Permalink - Posted on 2017-05-22 18:41, modified at 22:24
A patent battle over flavored water may turn into a win for iPhone and Mac maker Apple, and a big loss for patent trolls. Thanks to a U.S. Supreme Court ruling on Monday, patent infringement cases must be filed in the jurisdiction where the offending company is incorporated, which will greatly limit the court choices open to patent trolls.
Patent trolls have spent the last 27 years shopping around for sympathetic courts, which led to a booming business in Eastern Texas. Non-practicing patent holders, or patent trolls, have been filing cases in Federal court there for years because odds are much higher they’ll win their cases.
Thanks to the court’s rules and sympathetic juries, patent infringement cases are big business in Marshall, Texas. 40 percent of the patent infringement cases are filed in the town, but that’s about to change, and the trolls can blame Heartland and Kraft.
Kraft filed a patent infringement lawsuit in Delaware against Heartland over water flavorings. Heartland’s request to move the case to Indiana where it’s based was denied despite the fact that it doesn’t have a presence in Delaware, according to Reuters. That eventually took the case to the Supreme Court and today’s ruling.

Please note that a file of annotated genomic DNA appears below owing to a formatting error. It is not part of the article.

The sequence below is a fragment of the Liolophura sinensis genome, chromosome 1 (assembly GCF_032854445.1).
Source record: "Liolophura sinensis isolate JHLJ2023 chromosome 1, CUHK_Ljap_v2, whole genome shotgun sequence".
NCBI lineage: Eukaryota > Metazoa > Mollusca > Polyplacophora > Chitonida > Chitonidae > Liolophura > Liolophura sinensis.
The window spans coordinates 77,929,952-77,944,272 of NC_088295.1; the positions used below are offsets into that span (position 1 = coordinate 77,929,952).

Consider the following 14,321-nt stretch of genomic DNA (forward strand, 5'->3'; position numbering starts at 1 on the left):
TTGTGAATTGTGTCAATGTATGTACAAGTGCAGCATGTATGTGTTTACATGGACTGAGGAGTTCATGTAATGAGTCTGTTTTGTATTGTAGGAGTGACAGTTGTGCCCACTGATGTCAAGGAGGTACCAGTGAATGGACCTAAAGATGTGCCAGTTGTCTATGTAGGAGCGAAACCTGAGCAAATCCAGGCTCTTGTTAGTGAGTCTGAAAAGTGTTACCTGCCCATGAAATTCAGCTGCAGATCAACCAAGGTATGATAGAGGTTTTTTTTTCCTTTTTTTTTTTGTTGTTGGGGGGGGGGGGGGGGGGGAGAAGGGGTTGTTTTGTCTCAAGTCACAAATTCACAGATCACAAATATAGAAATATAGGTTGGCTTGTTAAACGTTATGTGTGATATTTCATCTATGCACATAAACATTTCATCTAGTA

According to the Supreme Court ruling, patent infringement cases must be filed where the defendant is incorporated.
While Apple makes computers and smartphones instead of juice, the ruling could still have a big impact. The long list of patent trolls the company has tangled with over the years tend to file their cases in Eastern Texas where Apple doesn’t have a presence, and now those cases will have to be filed in Delaware. Apple’s headquarters are in Cupertino, but the company is incorporated in Delaware for tax purposes.
Apple isn’t the only big company to incorporate in Delaware. Google, Coca-Cola, Ford, Facebook, Amazon, Kraft, and thousands of other companies have done the same to take advantage of the state’s tax laws. That’s were patent trolls will have to head now, and the Federal Court in that district isn’t as kind to them.